A Line Made By Walking by Sara Baume

I was hesitant to start this knowing it was the last of Sara Baume’s books I had on my shelf to read. I find her work so nourishing and unique, she’s quickly become one of my favourite authors. So what joy, part way through reading this, to learn there is a novel due out in Apr 2022, Seven Steeples.

Navigating the In-Between

Irish literary fiction Visual ArtistA Line Made By Walking takes place over one summer when 26 year old Frankie quits her Dublin bedsit and returns briefly to her parent’s home, before deciding to move temporarily into her grandmother’s slightly decrepit cottage that has long been on the market, since her death over a year ago.

It is a place where she can wallow and wait out a period of depression, create something meaningful, take walks, cycle and test herself on works of art. Her art school days are over, but finding meaning through artistic expression, looking for and noticing it around her, remains important, necessary.

“Why must I test myself? Because no one else will, not any more. Now that I am no longer a student of any kind, I must take responsibility for the furniture inside my head. I must slide new drawers into chests and attach new rollers to armchairs. I must maintain the old highboys and sideboards and whatnots. Polish, patch, dust, buff. And, from scratch, I must build new frames and appendages; I must fill the drawers and roll along.”

Art Creates Structure

Each chapter is titled with a different roadkill or animal species (not living) she has encountered nearby. Everything in the vicinity, plus her stream of consciousness thoughts, link together to create a seamless narrative, like the ripples of a stream bubbling over stones, moving around obstacles. Separate but part of something whole.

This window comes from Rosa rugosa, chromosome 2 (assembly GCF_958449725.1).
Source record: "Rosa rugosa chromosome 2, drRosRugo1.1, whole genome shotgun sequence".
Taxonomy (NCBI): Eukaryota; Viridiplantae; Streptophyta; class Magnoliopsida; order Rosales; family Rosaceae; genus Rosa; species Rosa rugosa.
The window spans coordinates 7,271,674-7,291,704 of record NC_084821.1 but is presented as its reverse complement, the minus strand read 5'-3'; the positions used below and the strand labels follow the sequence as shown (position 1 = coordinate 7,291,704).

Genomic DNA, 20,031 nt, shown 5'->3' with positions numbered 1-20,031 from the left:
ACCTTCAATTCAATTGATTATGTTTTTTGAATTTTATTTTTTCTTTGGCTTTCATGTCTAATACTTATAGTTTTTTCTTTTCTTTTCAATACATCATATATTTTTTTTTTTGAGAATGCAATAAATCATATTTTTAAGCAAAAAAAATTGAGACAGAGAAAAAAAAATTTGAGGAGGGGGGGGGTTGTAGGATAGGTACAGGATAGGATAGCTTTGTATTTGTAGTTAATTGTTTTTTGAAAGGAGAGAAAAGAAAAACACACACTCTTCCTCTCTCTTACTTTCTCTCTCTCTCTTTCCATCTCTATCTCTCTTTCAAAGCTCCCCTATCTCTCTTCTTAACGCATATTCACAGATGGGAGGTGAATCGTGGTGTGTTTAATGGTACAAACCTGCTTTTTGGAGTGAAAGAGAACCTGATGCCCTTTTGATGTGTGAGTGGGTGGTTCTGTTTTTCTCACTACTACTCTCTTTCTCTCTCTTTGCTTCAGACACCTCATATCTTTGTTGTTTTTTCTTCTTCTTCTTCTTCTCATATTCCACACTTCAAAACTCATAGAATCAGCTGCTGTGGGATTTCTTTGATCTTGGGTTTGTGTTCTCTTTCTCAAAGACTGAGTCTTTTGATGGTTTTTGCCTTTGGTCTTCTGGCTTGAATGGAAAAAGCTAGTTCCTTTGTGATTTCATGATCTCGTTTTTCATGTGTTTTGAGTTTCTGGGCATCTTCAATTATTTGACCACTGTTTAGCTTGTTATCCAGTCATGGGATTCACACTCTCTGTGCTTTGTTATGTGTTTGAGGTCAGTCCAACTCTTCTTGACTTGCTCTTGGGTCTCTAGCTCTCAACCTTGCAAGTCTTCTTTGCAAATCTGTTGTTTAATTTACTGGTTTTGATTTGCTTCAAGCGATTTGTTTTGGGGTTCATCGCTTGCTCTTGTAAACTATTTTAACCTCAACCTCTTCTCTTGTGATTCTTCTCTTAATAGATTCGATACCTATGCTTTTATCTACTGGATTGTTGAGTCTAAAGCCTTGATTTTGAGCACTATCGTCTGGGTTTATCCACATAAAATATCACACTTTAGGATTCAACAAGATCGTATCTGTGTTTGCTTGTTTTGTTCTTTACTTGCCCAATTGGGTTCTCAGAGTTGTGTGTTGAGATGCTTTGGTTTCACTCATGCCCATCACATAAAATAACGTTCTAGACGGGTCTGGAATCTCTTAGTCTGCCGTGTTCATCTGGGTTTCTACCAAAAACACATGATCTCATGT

Sara Baume Irish literature Bicycle Cycling Ireland

Photo by Bogdan R. Anton on Pexels.com

Though she is not herself at this time, Frankie creates purpose in each day, and while not under observation, makes slow progress. Her mother worries, but allows her the freedom she needs. She resists conventional treatment and takes quiet charge of her own healing.

My parents did not want me to come here to stay. They are, like everybody, fearful of being completely alone and suspicious of people who choose to be. They hesitate, like everybody, to understand how it could heal me, as I believe it can. I believe: I am less fearful of being alone than I am of not being alone.

She fixes the bicycle in the shed and establishes a routine and purpose, an affirmation of the natural order of things, that all life passes. Her grandmother, the dog, a robin, rabbit, rat, mouse, rook, fox, frog, hare, hedgehog and badger. Her photographs grace each chapter.

“Here is another rule for my project: no pets, only wild things. So it can be about the immense poignancy of how, in the course of ordinary life, we only get to look closely at the sublime once it has dropped to the ditch, once the maggots have already arrived at work.”

Artwork Word Association

Though it possesses the barest of plots, I loved it’s meandering style and waymarker structure through an incredible recollection of over seventy art installations, like rabbit holes the reader can burrow into, something Baume encourages us to do.

I urge readers to seek out, perceive and interpret these artworks for themselves.

A Line Made By Walking Sara BaumeThe line made by walking crops up three or four times in the novel, in reference to artworks, the first time in Van Gogh’s Wheatfield with Crows (1890) and represents the division between the field and sky, the sadness inherent in life. It was his final painting.

Having left the city behind, the narrative is as much immersed in the observations of nature around her, in the discoveries to be made on a walk, a cycle, a drive, a visit somewhere; her poetic voice making even the mundane mesmerising.

Again, the novel reads for me, as if the author is speaking, I forget there is a fictional protagonist, after reading her nonfiction Handiwork and listening to Sara Baume talk about her own art making projects, her presence is always there, lurking within the brush strokes of her characters.

Absolutely loved it.

Further Reading/Listening

Universidade de Santiago de Compostela, Spain : “An artist, first and foremost”. An Interview with Sara Baume by Margarita Estévez-Saá

Guardian Interview: Sara Baume: ‘I always wanted to be an art monster’ Feb 2017, Alex Clark

Sara Baume, Author, Visual Artist